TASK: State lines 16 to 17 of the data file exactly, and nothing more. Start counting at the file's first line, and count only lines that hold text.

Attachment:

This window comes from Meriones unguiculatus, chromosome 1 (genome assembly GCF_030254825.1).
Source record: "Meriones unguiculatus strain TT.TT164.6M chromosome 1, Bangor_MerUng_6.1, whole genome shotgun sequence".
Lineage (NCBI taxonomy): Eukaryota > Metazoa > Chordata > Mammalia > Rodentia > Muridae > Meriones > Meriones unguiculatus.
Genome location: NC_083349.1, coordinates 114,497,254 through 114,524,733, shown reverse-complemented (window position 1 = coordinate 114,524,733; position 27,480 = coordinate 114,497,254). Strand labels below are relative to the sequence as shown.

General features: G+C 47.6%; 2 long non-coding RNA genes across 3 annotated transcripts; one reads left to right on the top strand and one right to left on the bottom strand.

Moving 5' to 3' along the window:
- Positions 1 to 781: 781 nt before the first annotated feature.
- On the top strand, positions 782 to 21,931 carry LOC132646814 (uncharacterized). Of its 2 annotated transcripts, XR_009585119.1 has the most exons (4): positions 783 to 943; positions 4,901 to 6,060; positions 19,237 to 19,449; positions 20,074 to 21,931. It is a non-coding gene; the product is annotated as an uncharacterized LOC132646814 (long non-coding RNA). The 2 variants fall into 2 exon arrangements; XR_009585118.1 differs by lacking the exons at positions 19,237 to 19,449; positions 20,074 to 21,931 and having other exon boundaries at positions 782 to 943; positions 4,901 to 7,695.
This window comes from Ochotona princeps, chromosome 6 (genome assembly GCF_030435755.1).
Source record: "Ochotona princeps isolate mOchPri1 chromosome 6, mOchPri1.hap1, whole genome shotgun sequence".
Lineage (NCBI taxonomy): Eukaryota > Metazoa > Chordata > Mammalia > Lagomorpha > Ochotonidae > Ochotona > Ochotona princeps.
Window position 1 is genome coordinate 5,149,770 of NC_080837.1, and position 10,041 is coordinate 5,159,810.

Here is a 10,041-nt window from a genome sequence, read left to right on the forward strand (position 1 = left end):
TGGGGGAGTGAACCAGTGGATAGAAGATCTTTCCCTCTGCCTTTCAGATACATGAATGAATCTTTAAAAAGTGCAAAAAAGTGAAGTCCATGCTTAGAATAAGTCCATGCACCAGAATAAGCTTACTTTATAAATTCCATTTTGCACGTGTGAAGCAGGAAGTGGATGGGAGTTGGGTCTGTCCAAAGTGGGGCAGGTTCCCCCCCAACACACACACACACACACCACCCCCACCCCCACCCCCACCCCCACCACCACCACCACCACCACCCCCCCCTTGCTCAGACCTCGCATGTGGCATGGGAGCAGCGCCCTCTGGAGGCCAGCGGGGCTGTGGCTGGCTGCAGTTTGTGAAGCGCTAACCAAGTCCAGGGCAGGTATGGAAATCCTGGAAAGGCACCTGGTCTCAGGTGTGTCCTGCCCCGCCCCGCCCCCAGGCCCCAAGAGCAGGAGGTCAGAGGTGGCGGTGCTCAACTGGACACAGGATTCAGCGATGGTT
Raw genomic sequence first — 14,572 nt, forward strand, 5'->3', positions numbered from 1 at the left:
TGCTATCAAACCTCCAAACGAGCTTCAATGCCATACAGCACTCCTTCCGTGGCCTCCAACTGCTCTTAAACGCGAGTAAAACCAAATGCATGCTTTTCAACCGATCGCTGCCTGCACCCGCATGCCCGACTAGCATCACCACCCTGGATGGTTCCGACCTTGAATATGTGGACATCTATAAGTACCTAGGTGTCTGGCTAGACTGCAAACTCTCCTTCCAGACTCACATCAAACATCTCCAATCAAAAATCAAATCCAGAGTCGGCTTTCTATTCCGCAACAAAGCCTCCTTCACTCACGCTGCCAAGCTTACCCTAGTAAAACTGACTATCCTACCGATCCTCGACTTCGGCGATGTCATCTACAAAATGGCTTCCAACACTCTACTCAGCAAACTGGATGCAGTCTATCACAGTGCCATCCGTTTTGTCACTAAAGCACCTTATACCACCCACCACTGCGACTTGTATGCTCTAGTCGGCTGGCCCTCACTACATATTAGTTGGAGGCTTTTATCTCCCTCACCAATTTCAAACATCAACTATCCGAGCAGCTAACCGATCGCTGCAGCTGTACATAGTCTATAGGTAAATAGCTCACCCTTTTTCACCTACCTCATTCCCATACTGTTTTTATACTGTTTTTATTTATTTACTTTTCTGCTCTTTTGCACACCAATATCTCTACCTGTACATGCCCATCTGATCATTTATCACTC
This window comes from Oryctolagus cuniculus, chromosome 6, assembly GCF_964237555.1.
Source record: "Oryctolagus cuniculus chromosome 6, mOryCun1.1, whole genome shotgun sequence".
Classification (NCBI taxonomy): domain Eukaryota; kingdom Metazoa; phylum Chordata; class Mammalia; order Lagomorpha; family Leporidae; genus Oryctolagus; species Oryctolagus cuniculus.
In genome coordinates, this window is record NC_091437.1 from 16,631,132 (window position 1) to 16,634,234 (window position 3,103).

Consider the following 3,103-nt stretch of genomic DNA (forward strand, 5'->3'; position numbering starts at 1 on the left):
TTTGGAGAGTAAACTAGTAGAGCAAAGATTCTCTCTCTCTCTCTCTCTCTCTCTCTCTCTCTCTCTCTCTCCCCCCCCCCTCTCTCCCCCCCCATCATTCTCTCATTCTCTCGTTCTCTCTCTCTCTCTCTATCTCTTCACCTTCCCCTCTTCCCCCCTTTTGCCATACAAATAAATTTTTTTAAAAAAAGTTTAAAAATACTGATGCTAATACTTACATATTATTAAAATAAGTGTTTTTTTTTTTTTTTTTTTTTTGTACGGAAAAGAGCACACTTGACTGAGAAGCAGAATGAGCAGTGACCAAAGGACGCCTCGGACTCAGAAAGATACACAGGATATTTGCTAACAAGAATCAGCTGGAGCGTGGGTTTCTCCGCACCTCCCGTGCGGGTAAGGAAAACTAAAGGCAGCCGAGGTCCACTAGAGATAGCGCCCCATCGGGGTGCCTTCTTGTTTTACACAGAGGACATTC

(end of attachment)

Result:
TGCTATCAAACCTCCAAACGAGCTTCAATGCCATACAGCACTCCTTCCGTGGCCTCCAACTGCTCTTAAACGCGAGTAAAACCAAATGCATGCTTTTCAACCGATCGCTGCCTGCACCCGCATGCCCGACTAGCATCACCACCCTGGATGGTTCCGACCTTGAATATGTGGACATCTATAAGTACCTAGGTGTCTGGCTAGACTGCAAACTCTCCTTCCAGACTCACATCAAACATCTCCAATCAAAAATCAAATCCAGAGTCGGCTTTCTATTCCGCAACAAAGCCTCCTTCACTCACGCTGCCAAGCTTACCCTAGTAAAACTGACTATCCTACCGATCCTCGACTTCGGCGATGTCATCTACAAAATGGCTTCCAACACTCTACTCAGCAAACTGGATGCAGTCTATCACAGTGCCATCCGTTTTGTCACTAAAGCACCTTATACCACCCACCACTGCGACTTGTATGCTCTAGTCGGCTGGCCCTCACTACATATTAGTTGGAGGCTTTTATCTCCCTCACCAATTTCAAACATCAACTATCCGAGCAGCTAACCGATCGCTGCAGCTGTACATAGTCTATAGGTAAATAGCTCACCCTTTTTCACCTACCTCATTCCCATACTGTTTTTATACTGTTTTTATTTATTTACTTTTCTGCTCTTTTGCACACCAATATCTCTACCTGTACATGCCCATCTGATCATTTATCACTC
This window comes from Oryctolagus cuniculus, chromosome 6, assembly GCF_964237555.1.